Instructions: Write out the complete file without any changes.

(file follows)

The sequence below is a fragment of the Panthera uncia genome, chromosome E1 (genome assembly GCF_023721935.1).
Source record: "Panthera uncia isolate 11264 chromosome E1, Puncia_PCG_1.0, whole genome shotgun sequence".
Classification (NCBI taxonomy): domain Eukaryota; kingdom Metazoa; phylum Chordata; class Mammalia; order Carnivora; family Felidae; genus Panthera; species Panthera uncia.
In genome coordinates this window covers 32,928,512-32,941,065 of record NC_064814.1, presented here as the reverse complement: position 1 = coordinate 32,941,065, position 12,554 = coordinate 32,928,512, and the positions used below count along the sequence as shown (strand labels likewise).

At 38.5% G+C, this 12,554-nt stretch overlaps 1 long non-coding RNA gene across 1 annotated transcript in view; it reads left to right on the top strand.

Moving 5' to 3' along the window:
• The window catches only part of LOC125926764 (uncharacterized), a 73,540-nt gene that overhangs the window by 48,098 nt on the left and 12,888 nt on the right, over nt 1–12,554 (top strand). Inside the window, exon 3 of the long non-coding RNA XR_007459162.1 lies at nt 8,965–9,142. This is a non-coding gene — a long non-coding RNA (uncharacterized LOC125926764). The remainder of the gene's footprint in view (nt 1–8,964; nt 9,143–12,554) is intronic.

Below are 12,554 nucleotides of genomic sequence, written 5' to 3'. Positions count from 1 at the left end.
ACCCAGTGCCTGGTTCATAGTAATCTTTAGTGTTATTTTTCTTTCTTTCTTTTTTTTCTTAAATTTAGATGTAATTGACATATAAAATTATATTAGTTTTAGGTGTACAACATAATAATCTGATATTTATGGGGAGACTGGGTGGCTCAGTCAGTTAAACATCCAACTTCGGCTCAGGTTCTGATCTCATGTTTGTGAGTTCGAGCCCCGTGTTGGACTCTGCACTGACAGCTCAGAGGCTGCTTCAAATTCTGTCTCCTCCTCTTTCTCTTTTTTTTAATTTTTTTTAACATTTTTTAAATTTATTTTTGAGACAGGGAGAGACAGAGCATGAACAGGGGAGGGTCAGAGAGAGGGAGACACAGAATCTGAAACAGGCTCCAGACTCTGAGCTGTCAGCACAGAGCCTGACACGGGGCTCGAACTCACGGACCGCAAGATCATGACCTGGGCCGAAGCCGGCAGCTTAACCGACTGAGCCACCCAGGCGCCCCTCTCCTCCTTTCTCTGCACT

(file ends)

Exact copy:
The sequence below is a fragment of the Panthera uncia genome, chromosome E1 (genome assembly GCF_023721935.1).
Source record: "Panthera uncia isolate 11264 chromosome E1, Puncia_PCG_1.0, whole genome shotgun sequence".
Classification (NCBI taxonomy): domain Eukaryota; kingdom Metazoa; phylum Chordata; class Mammalia; order Carnivora; family Felidae; genus Panthera; species Panthera uncia.
In genome coordinates this window covers 32,928,512-32,941,065 of record NC_064814.1, presented here as the reverse complement: position 1 = coordinate 32,941,065, position 12,554 = coordinate 32,928,512, and the positions used below count along the sequence as shown (strand labels likewise).

At 38.5% G+C, this 12,554-nt stretch overlaps 1 long non-coding RNA gene across 1 annotated transcript in view; it reads left to right on the top strand.

Moving 5' to 3' along the window:
• The window catches only part of LOC125926764 (uncharacterized), a 73,540-nt gene that overhangs the window by 48,098 nt on the left and 12,888 nt on the right, over nt 1–12,554 (top strand). Inside the window, exon 3 of the long non-coding RNA XR_007459162.1 lies at nt 8,965–9,142. This is a non-coding gene — a long non-coding RNA (uncharacterized LOC125926764). The remainder of the gene's footprint in view (nt 1–8,964; nt 9,143–12,554) is intronic.

Below are 12,554 nucleotides of genomic sequence, written 5' to 3'. Positions count from 1 at the left end.
ACCCAGTGCCTGGTTCATAGTAATCTTTAGTGTTATTTTTCTTTCTTTCTTTTTTTTCTTAAATTTAGATGTAATTGACATATAAAATTATATTAGTTTTAGGTGTACAACATAATAATCTGATATTTATGGGGAGACTGGGTGGCTCAGTCAGTTAAACATCCAACTTCGGCTCAGGTTCTGATCTCATGTTTGTGAGTTCGAGCCCCGTGTTGGACTCTGCACTGACAGCTCAGAGGCTGCTTCAAATTCTGTCTCCTCCTCTTTCTCTTTTTTTTAATTTTTTTTAACATTTTTTAAATTTATTTTTGAGACAGGGAGAGACAGAGCATGAACAGGGGAGGGTCAGAGAGAGGGAGACACAGAATCTGAAACAGGCTCCAGACTCTGAGCTGTCAGCACAGAGCCTGACACGGGGCTCGAACTCACGGACCGCAAGATCATGACCTGGGCCGAAGCCGGCAGCTTAACCGACTGAGCCACCCAGGCGCCCCTCTCCTCCTTTCTCTGCACT